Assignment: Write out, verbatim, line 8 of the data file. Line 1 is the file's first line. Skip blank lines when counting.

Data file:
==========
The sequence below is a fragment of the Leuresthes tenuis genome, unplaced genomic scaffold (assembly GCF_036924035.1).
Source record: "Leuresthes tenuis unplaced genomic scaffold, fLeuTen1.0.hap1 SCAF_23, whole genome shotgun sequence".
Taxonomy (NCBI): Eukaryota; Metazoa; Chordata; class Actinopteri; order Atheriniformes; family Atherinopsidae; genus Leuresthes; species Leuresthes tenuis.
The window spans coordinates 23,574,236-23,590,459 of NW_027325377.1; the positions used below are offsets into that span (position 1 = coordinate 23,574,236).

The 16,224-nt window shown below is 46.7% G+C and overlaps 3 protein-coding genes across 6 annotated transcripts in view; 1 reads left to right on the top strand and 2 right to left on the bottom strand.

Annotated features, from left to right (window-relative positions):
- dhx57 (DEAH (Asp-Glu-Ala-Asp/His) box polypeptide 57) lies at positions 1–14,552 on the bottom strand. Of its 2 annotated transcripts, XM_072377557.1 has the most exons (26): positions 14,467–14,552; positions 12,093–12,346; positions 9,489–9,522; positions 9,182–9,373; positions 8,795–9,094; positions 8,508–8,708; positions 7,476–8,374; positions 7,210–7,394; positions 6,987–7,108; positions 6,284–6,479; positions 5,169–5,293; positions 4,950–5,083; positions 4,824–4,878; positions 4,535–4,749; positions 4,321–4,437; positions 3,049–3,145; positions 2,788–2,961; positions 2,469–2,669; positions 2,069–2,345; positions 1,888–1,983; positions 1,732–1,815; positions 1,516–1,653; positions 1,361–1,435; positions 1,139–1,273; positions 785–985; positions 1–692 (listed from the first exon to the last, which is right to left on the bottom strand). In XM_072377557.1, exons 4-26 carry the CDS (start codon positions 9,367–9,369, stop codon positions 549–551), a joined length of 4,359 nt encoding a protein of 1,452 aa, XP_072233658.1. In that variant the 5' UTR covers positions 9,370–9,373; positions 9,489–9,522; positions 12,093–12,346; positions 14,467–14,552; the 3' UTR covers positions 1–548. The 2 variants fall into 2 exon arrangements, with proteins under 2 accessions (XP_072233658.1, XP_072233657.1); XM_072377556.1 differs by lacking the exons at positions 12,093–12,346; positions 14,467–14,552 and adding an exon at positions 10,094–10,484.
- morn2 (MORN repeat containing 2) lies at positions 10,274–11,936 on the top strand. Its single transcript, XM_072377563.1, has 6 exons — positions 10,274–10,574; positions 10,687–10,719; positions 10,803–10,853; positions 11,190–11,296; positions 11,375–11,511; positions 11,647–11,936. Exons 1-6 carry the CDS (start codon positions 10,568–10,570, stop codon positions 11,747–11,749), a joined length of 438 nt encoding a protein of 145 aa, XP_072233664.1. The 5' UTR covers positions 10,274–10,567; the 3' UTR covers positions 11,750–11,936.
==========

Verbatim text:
- morn2 (MORN repeat containing 2) lies at positions 10,274–11,936 on the top strand. Its single transcript, XM_072377563.1, has 6 exons — positions 10,274–10,574; positions 10,687–10,719; positions 10,803–10,853; positions 11,190–11,296; positions 11,375–11,511; positions 11,647–11,936. Exons 1-6 carry the CDS (start codon positions 10,568–10,570, stop codon positions 11,747–11,749), a joined length of 438 nt encoding a protein of 145 aa, XP_072233664.1. The 5' UTR covers positions 10,274–10,567; the 3' UTR covers positions 11,750–11,936.